SOAP or Simple Object Access Protocol relies on a very specific message format to pass on the information. It uses XML based messages, and a message usually contains an envelop, headers, body and fault part. It provides built in error handling, when a request has an error, response would give proper error details.
A discussion about SOAP is incomplete without referring to WSDL. Web Service Description Language is an XML based document which gives details regarding the WebService. How many services it provides, how to invoke the service, what kind of request and response is expected, and so on. WSDL is shared with calling or client services, which can use it to understand the provider service structure. Many languages have automated tools or libraries to generate client code automatically using the WSDL.
WSDL 1.1 Term
WSDL 2.0 Term
Contains a set of system functions that have been exposed to the Web-based protocols.
Defines the address or connection point to a Web service. It is typically represented by a simple HTTP URL string.
Specifies the interface and defines the SOAP binding style (RPC/Document) and transport (SOAP Protocol). The binding section also defines the operations.
Defines a Web service, the operations that can be performed, and the messages that are used to perform the operation.
Defines the SOAP actions and the way the message is encoded, for example, “literal.” An operation is like a method or function call in a traditional programming language.
Typically, a message corresponds to an operation. The message contains the information needed to perform the operation. Each message is made up of one or more logical parts. Each part is associated with a message-typing attribute. The message name attribute provides a unique name among all messages. The part name attribute provides a unique name among all the parts of the enclosing message. Parts are a description of the logical content of a message. In RPC binding, a binding may reference the name of a part in order to specify binding-specific information about the part. A part may represent a parameter in the message; the bindings define the actual meaning of the part. Messages were removed in WSDL 2.0, in which XML schema types for defining bodies of inputs, outputs and faults are referred to simply and directly.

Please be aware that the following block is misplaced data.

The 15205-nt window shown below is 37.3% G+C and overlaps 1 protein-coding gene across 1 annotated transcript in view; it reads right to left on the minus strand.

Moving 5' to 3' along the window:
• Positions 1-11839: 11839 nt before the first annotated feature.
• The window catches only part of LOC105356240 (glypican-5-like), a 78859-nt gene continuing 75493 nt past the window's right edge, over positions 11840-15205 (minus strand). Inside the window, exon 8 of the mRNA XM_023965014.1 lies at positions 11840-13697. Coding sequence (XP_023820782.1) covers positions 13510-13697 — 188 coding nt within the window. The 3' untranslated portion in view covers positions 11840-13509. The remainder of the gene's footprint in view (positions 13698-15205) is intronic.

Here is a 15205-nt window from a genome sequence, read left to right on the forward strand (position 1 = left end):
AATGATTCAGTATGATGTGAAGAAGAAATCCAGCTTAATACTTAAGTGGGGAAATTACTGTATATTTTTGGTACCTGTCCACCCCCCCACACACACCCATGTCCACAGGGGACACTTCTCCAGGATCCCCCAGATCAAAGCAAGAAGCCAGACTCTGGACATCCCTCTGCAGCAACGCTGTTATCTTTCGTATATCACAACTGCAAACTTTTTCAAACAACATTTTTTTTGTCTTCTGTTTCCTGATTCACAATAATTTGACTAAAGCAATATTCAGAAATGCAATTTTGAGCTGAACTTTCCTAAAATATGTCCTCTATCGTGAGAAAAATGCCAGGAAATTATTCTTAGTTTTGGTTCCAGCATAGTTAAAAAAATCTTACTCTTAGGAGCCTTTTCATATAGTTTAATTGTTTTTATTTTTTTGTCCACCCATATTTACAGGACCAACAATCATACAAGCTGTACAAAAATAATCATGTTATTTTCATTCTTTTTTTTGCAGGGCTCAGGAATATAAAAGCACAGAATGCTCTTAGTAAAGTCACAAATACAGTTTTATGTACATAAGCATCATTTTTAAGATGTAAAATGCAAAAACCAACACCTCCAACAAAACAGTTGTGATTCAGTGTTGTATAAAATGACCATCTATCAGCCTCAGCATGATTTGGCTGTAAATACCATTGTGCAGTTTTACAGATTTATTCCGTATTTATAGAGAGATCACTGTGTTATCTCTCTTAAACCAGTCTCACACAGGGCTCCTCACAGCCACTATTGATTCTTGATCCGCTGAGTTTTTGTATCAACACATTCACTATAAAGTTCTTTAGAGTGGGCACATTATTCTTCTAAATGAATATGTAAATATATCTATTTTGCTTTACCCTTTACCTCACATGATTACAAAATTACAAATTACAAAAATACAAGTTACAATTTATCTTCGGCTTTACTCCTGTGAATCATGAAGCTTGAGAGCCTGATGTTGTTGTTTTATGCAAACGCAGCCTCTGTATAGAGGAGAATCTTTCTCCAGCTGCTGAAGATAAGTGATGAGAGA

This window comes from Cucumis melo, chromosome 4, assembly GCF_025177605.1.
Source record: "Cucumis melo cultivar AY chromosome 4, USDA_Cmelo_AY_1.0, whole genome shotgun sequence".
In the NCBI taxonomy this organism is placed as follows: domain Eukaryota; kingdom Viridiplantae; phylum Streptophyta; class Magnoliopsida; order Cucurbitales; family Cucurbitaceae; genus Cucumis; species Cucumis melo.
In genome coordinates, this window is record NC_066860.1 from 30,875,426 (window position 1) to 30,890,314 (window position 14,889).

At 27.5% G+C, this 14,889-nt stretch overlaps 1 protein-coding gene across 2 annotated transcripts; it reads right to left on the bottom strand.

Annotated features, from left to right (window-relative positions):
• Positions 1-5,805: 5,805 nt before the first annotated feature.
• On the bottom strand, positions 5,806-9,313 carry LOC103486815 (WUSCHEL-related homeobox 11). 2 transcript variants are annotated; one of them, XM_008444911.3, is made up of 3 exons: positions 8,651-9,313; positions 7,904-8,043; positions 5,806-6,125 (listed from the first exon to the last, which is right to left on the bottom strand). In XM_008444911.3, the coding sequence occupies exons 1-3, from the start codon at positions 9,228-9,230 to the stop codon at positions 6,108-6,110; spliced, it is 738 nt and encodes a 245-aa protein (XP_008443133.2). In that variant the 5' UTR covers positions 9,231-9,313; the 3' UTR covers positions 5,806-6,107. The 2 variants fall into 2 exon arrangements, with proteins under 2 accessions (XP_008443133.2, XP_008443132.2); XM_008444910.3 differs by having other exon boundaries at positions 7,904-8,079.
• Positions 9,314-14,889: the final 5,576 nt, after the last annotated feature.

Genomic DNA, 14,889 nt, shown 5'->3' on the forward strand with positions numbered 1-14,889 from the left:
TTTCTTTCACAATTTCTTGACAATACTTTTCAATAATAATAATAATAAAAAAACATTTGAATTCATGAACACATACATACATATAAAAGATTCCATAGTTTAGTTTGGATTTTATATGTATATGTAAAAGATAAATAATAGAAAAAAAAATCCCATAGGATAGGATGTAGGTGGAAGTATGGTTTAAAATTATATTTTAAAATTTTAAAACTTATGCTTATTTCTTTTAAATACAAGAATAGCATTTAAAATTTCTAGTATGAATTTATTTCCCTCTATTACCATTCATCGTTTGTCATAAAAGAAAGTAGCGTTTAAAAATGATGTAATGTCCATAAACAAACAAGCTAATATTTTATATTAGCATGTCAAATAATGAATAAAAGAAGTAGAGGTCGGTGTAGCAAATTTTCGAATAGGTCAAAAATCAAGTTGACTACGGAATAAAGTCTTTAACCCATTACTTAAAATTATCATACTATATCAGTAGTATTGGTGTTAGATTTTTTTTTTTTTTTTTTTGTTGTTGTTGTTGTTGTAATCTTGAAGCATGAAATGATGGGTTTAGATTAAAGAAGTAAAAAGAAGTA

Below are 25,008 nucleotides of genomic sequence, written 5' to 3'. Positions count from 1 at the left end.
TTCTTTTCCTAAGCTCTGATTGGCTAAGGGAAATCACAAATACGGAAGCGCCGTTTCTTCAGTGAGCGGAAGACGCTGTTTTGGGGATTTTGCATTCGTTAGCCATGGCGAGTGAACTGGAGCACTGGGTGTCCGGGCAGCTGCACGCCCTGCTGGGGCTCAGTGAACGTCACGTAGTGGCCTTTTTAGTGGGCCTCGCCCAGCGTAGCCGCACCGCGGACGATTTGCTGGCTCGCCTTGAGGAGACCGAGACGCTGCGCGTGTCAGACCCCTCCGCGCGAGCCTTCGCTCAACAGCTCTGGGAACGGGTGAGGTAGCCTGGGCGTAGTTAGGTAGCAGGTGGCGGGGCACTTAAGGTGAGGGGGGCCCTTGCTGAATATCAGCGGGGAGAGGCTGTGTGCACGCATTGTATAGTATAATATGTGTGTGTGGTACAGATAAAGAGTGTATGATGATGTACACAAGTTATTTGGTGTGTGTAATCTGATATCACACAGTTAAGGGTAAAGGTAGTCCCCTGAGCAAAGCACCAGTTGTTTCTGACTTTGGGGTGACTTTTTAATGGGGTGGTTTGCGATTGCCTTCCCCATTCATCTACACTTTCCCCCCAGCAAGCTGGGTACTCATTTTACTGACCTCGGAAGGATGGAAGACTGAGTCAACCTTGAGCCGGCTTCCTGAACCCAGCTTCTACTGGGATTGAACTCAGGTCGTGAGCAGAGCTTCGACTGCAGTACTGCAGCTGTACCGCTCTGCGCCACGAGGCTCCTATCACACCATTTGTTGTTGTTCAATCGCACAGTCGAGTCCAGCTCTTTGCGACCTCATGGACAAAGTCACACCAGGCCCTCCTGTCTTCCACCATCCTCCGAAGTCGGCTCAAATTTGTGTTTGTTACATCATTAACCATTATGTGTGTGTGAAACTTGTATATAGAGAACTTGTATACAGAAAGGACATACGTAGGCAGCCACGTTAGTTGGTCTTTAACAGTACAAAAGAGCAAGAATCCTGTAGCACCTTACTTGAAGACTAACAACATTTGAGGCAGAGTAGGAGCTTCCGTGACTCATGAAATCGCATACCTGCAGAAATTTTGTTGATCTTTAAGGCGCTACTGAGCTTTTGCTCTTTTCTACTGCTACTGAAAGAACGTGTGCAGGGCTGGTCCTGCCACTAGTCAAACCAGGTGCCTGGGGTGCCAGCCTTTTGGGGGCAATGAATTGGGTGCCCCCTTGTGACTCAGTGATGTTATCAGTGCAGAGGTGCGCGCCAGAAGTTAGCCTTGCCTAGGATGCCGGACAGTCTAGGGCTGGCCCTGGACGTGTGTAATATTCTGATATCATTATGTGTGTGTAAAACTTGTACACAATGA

Describes the data. The XML Schema language (also known as XSD) is used (inline or referenced) for this purpose.
REST or Representational State Transfer is an architectural style rather than a protocol which lets one use HTTP verbs to communicate among services. It helps making the communication easier as there is no restriction in format of data being sent. Also it is often easier to implement and lightweight as no need for XML parsing on client and provider side.
Get a representation of the target resource’s state.
Let the target resource process the representation enclosed in the request.
Set the target resource’s state to the state defined by the representation enclosed in the request.
In the last three posts, I had talked about three popular off the shelf monitoring tools by cloud service providers, i.e. AWS CloudWatch, Azure Application Insights, and Azure Monitor. A discussion about monitoring cloud-native applications and microservices is incomplete without discussing ELK stack. ELK stack provides end to end functionality from capturing logs, indexing them in a useful manner, and finally visualizing them in a form that makes sense. Three core components that make the ELK stack are Elastic Search, Logstash, and Kibana.
As the image above shows, three tools forming ELK stack work together, where Logstash is responsible for the collection and transformation of logs, ElasticSearch indexes and makes logs searchable, and finally Kiabana helps them visualize in forms of reports which are easy o make sense of.
Let’s take a look at these three components.
ElasticSearch: is a popular search engine implementer. It indexes data and helps in implementing quick searches. It is based on Apache Lucene and provides REST APIs for accessing data. It is highly scalable and reliable, implemented on the No-SQL database.
Logstash: provides connectors for various input sources and platforms, helping in the collection of logs data from different sources. It can collect, parse, and manage a variety of structured and unstructured data.
Kibana: is basically a visualization tool, provides various user-friendly visual options for reporting like graphs, bars, tables, etc. One can create and share dashboards for an easy understanding of data in form of visual reports.